KAPURTHALA

The Ahluwalia Dynasty

GENEALOGY

Bhai Ganda Singh, son of Bhai Wadhava Singh. Entered the Mughal forces and served at Multan under Dilawar Khan. Granted the villages of Ahlu-Hollo, Sado, Toor, and Chak in recognition of his bravery. He had issue, several sons, including: Copyright© Christopher Buyers
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1777 - 1783 Sultan ul-Qaum, Nawab Jassa Singh Ahluwalia, Dharamvir. b. at Ahlu, near Lahore, 3rd May 1718, only son of Sardar Badar Singh Ahluwalia, by his wife, the eldest sister of Sardar Bagh [Bhagu] Singh Hallovalla, educ. privately at Delhi. Presented with a sword, a bow with one quiver, a club, a shield, and a silver mace by Mata Sundari, widow of the Guru Gobind in 1718, and later received the mace of the Guru himself in 1753. Succeeded to his father’s properties after his death in 1722. Adopted by Nawab Kapoor Singh. Succeeded to his maternal uncle’s lands 1731. Cdr of the Dal Khalsa, the armies of the Sikh confederacy 1748. Invested with the personal title of Nawab, at the Guru Mata, Amritsar, 10th April 1754. In the following year, Jassa defeated Adena Beg at the Battle of Kadar, and seized control of Fatehbad and its dependent territories, making Fatehbad his seat in 1755. He served at the capture of Lahore and the liberation of the Sikh captives 1761. Proclaimed as Head of the Sikh Confederacy with the title of Sultan ul-Qaum following the capture of Lahore, November 1761. Defeated by Ahmad Shah Abdali at the Battle of Barnala, 10th February 1762. He subsequently captured Payal in 1766, defeated Mirza Sukhan in the environs of Delhi and Anusphar 1768, captured Jalandhar 1769, and in Raikot 1771. In 1773, together with Kanwar Mohan Singh and Kanwar Bhag Singh he reduced Rai Ibrahim Bhatti of Kapurthala as a tributary to 27 villages, taking control of the rest of his country. Attacked and seized control of Kapurthala Fort in December 1779, after the Bhatti went into rebellion and refused to remit the agreed tribute. He defeated the Mughal armies and entered Delhi, and entered the Red Fort 11th March 1783. His followers attempted to raise him to the Imperial throne in the Dewan-i-Amb by seating him on the Imperial musnaid and waving peacock feathers about his head. However, the resentment that this caused amongst other important sardars prompted him to immediately leave the durbar, resign all his commands and retire to Amritsar. A great general and elder statesman revered in Sikh history. m. (first) Mai Sahibji [Mai Anokhi]. m. (second) Sadarani Raj Kaur Sahiba [Mai Sahiban]. He d.s.p.m. from colic contracted when he ate a water-melon, at Bandala, 22nd October 1783 (crem. at the Dera Baba Attal, Amritsar), having had issue, one son and two daughters:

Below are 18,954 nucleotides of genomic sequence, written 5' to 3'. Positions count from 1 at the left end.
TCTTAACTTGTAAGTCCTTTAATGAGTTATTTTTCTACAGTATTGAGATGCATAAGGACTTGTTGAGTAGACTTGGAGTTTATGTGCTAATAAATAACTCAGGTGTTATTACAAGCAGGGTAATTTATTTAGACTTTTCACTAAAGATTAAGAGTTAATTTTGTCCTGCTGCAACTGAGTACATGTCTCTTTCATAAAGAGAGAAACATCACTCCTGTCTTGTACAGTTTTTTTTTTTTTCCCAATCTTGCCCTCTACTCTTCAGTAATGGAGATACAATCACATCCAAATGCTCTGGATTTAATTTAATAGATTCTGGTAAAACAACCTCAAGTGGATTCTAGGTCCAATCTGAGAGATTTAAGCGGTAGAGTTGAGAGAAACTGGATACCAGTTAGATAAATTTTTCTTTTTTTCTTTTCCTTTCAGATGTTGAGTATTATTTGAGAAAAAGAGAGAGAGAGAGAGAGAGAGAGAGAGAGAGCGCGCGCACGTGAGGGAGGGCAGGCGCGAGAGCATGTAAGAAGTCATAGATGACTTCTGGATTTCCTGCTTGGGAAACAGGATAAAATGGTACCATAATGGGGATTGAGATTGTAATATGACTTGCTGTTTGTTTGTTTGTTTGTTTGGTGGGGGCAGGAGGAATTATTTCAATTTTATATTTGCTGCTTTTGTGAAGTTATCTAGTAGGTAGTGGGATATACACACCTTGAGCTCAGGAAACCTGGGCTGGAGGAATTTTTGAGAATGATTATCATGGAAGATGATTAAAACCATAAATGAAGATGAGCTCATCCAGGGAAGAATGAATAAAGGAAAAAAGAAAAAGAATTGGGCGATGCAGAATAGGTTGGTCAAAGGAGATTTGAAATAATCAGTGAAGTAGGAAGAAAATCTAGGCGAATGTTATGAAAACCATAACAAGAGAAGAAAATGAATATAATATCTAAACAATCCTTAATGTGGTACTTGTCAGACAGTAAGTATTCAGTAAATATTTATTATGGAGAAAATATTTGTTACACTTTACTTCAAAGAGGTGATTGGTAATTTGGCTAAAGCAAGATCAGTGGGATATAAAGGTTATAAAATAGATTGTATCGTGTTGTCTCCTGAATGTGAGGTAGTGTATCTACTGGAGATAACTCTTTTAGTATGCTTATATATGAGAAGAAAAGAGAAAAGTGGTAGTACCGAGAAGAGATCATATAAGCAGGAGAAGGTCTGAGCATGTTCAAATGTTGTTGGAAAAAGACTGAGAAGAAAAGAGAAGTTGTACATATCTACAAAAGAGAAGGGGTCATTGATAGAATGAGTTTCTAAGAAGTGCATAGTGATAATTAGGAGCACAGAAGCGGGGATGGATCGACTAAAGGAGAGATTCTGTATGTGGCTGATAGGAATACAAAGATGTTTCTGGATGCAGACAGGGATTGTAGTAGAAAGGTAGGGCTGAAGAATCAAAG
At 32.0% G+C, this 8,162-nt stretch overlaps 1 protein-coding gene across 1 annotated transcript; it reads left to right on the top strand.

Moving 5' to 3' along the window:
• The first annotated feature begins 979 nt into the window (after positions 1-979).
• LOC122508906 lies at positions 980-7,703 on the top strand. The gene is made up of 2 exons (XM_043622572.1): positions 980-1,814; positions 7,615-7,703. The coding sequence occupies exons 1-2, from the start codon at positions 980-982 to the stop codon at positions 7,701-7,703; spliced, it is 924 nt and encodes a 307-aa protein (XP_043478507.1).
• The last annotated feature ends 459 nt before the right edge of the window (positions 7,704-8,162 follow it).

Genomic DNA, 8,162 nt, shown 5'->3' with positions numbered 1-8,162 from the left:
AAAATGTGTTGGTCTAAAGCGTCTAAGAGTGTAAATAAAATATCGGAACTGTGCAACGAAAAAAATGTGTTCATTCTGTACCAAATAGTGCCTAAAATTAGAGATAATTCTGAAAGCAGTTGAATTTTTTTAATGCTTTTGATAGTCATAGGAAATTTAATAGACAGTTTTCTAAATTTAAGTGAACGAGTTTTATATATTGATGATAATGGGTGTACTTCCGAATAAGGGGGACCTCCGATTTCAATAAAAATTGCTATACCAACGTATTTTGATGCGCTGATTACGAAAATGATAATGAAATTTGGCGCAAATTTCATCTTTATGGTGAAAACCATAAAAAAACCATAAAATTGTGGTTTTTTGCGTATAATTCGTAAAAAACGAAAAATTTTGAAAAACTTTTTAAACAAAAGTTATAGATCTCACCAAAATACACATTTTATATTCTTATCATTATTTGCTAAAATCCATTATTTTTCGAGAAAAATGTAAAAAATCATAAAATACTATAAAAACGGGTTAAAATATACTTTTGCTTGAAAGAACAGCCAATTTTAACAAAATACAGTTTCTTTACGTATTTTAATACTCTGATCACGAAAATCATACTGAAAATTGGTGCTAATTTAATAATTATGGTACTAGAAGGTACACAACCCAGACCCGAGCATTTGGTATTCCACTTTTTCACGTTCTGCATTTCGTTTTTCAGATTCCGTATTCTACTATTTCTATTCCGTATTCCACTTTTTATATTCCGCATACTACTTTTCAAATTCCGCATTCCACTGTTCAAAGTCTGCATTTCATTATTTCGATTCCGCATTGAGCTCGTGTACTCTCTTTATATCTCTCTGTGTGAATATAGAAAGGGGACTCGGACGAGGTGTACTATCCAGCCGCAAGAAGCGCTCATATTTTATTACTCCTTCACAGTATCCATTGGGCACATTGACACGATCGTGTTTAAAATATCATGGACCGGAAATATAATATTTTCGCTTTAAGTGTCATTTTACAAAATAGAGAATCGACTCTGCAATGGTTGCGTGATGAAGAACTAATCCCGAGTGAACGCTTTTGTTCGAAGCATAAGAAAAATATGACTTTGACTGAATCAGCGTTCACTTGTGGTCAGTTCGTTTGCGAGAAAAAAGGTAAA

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1783 - 1801 Nawab Bhag Singh Ahluwalia. b. before 20th October 1746, son of Bhai Ladha Singh Ahluwalia, educ. privately. Appointed as his successor by Nawab Jassa Singh Ahluwalia duing his lifetime. Administrator for his cousin, over the seized territories around Kapurthala 1773-1779. Established his seat at Kapurthala Fort in 1780, following its capture in December 1779. Succeeded on the death of his cousin, as ruler of Kapurthala and commander of the Ahluwalia misl, 22nd October 1783. Installed as ruler at Kapurthala Fort, November 1783. Opposed by his predecessors sons-in-law, who contested his right to the succession. Governor of Salan 1784. He defeated the Nakkais and seized control of Sharkpur and Kasur in 1784, and took Jandiala and Tarn Taran from the Bhangis in 1793, but was severely defeated by an alliance between Hamir Singh Ramgarhia and Raja Sansar Chand of Kangra in 1801. And extremely kind-hearted man who would not tolerate cruelty to man or animal, and the expenditure of large sums on charity for the poor. A failing which resulted in the loss of some of his lands and induced insolence and boldness from several of his tributaries, who took their advantage and withheld their revenue. He d. from an infection in his foot, at Kapurthala Fort, 10th July 1801, having had issue, one son and two daughters: